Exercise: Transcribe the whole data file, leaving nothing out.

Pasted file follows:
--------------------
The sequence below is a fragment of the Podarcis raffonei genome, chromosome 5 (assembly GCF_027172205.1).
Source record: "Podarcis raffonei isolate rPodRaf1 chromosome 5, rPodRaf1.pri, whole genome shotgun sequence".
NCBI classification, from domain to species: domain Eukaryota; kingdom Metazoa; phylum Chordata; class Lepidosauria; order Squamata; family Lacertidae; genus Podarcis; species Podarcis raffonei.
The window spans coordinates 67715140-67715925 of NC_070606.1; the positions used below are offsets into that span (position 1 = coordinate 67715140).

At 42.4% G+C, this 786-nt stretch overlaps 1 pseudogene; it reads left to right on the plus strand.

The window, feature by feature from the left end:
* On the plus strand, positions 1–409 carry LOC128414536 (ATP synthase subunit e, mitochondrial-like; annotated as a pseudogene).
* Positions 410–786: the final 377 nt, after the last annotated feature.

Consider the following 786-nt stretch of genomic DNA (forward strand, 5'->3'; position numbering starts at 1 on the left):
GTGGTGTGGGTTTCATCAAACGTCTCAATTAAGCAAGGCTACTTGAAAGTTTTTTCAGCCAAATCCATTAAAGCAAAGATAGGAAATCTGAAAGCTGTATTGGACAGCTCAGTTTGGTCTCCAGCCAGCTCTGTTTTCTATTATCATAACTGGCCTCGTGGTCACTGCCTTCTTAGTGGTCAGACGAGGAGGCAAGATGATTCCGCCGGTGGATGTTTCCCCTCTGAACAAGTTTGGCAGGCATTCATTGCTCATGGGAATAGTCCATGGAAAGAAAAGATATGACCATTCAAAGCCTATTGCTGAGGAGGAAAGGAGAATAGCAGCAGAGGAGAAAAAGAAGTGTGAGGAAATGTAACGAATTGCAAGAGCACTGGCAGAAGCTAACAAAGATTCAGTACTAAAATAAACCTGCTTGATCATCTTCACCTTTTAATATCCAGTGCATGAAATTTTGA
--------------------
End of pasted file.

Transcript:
The sequence below is a fragment of the Podarcis raffonei genome, chromosome 5 (assembly GCF_027172205.1).
Source record: "Podarcis raffonei isolate rPodRaf1 chromosome 5, rPodRaf1.pri, whole genome shotgun sequence".
NCBI classification, from domain to species: domain Eukaryota; kingdom Metazoa; phylum Chordata; class Lepidosauria; order Squamata; family Lacertidae; genus Podarcis; species Podarcis raffonei.
The window spans coordinates 67715140-67715925 of NC_070606.1; the positions used below are offsets into that span (position 1 = coordinate 67715140).

At 42.4% G+C, this 786-nt stretch overlaps 1 pseudogene; it reads left to right on the plus strand.

The window, feature by feature from the left end:
* On the plus strand, positions 1–409 carry LOC128414536 (ATP synthase subunit e, mitochondrial-like; annotated as a pseudogene).
* Positions 410–786: the final 377 nt, after the last annotated feature.

Consider the following 786-nt stretch of genomic DNA (forward strand, 5'->3'; position numbering starts at 1 on the left):
GTGGTGTGGGTTTCATCAAACGTCTCAATTAAGCAAGGCTACTTGAAAGTTTTTTCAGCCAAATCCATTAAAGCAAAGATAGGAAATCTGAAAGCTGTATTGGACAGCTCAGTTTGGTCTCCAGCCAGCTCTGTTTTCTATTATCATAACTGGCCTCGTGGTCACTGCCTTCTTAGTGGTCAGACGAGGAGGCAAGATGATTCCGCCGGTGGATGTTTCCCCTCTGAACAAGTTTGGCAGGCATTCATTGCTCATGGGAATAGTCCATGGAAAGAAAAGATATGACCATTCAAAGCCTATTGCTGAGGAGGAAAGGAGAATAGCAGCAGAGGAGAAAAAGAAGTGTGAGGAAATGTAACGAATTGCAAGAGCACTGGCAGAAGCTAACAAAGATTCAGTACTAAAATAAACCTGCTTGATCATCTTCACCTTTTAATATCCAGTGCATGAAATTTTGA